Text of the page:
CO2 monitor based on an Arduino and a SenseAir S8 sensor

This is a low-cost, do-it-yourself CO2 monitor based on the SenseAir S8 sensor, an Arduino Nano Every, and a 16x2 LCD display.

The goal is assess air quality, particularly in classrooms and meeting rooms and with concern about COVID-19. The main source of my understanding was LibreCO2. Also see this useful post by Mariete.

I did a limited comparison between two of these SenseAir S8-based monitors and the more expensive Aranet4; see the results.

CO2 monitor tied to a wooden post with a pink cord


The cost of the main components is about US$ 60. (Most of the cost is the sensor, which is about US$ 40. If you’re willing to wait a month for shipping, you can get it much cheaper via AliExpress).

To connect the components, you will need 8 female-to-female jumper wires, solder, a soldering iron, 2 2-pin male headers for the SenseAir S8 sensor, and maybe also 2 16-pin male headers for the Arduino (if you got one without headers installed).

To attach components to the box, you’ll need some small screws (I used 1/2” 4/40 screws for the LCD display), as well as some very small screws (I used 11/32” 0/80 screws for the Arduino). I get them from McMaster-Carr.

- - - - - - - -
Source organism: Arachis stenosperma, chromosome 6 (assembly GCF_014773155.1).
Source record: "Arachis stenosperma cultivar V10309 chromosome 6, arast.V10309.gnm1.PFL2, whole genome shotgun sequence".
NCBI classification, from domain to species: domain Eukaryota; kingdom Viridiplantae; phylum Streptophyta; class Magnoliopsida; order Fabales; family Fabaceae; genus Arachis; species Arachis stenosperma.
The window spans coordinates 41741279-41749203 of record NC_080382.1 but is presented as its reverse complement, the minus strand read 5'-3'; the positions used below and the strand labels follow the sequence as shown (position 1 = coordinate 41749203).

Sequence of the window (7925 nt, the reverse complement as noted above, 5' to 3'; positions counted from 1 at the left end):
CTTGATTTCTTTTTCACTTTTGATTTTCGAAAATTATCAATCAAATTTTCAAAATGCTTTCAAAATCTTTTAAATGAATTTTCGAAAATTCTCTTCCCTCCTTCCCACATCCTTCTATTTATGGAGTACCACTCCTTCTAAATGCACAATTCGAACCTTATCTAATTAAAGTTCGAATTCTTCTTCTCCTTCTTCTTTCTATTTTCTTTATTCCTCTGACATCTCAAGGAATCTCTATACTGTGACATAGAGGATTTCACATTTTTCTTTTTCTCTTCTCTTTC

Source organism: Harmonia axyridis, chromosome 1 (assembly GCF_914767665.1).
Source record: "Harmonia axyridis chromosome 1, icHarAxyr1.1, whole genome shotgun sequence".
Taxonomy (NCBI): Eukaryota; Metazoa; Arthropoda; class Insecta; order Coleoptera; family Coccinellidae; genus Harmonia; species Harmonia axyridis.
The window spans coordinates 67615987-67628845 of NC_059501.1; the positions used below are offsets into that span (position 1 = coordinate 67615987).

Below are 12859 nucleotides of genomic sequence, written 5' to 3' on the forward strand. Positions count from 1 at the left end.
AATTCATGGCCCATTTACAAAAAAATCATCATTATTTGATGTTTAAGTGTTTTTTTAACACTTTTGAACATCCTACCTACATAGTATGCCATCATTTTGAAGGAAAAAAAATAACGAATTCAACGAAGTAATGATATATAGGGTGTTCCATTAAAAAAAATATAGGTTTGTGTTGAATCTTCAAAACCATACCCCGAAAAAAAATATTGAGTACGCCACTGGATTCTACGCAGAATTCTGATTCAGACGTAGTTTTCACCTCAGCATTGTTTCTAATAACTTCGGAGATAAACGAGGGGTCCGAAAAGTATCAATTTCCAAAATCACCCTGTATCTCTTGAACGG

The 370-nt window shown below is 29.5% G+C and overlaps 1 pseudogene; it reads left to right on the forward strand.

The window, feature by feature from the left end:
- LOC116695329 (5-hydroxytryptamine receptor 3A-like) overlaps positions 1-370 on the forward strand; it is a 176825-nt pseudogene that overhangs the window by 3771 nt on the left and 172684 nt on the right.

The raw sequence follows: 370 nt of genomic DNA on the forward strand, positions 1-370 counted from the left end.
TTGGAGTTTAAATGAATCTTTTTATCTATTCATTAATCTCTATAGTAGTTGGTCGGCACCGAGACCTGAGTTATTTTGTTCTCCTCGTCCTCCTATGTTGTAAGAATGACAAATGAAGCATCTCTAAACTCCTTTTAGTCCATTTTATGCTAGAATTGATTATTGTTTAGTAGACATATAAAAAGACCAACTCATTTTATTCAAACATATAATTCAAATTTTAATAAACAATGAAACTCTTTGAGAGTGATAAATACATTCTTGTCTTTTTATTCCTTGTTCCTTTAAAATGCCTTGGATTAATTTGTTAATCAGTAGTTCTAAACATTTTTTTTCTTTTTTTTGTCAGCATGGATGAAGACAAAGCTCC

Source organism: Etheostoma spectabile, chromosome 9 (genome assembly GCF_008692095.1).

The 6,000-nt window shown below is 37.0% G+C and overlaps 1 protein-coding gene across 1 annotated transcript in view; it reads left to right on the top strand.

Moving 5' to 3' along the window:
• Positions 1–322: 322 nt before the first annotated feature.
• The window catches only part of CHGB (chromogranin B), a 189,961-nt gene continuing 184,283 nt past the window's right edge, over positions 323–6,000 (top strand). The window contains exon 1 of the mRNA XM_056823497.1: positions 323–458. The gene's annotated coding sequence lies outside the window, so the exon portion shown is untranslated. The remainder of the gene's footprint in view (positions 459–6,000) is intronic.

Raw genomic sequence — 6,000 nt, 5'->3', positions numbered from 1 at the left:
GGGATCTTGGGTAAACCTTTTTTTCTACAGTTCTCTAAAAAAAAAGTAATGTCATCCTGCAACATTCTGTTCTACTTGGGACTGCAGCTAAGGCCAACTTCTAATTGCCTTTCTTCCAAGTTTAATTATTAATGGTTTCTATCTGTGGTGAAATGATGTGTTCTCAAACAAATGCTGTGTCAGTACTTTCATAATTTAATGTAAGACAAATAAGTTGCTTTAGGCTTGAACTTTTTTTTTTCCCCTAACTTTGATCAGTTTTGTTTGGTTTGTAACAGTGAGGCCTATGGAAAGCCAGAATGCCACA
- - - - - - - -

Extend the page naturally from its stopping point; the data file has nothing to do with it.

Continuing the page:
You’ll find the code on Github.

The first time using the Arduino Nano Every with the Arduino IDE, you may need to use the Board Manager to install the drivers for the megaAVR boards. Then when you select the Nano Every as your board, select Registers emulation: None (ATMEGA4809).

My code for interacting with the SenseAir S8 sensor is based on the example code in the S8_UART library.

My code for writing on the LCD (including making custom characters) was based on the example code with the older LiquidCrystal_I2C library (which is not compatible with the Arduino Nano Every).


The code uses the following libraries to interact with the S8 sensor and the LCD display, respectively.

In the Arduino IDE, install these libraries with the Library Manager.

Assembly instructions

See the instructions document, which attempts to explain the full process:


The 16x2 LCD with I2C has a 4-pin connector:

The SenseAir S8 needs soldering; you could use two pairs of header pins. See page 3 of the specs for pin information, which is not printed on the sensor.


This work released under the MIT License.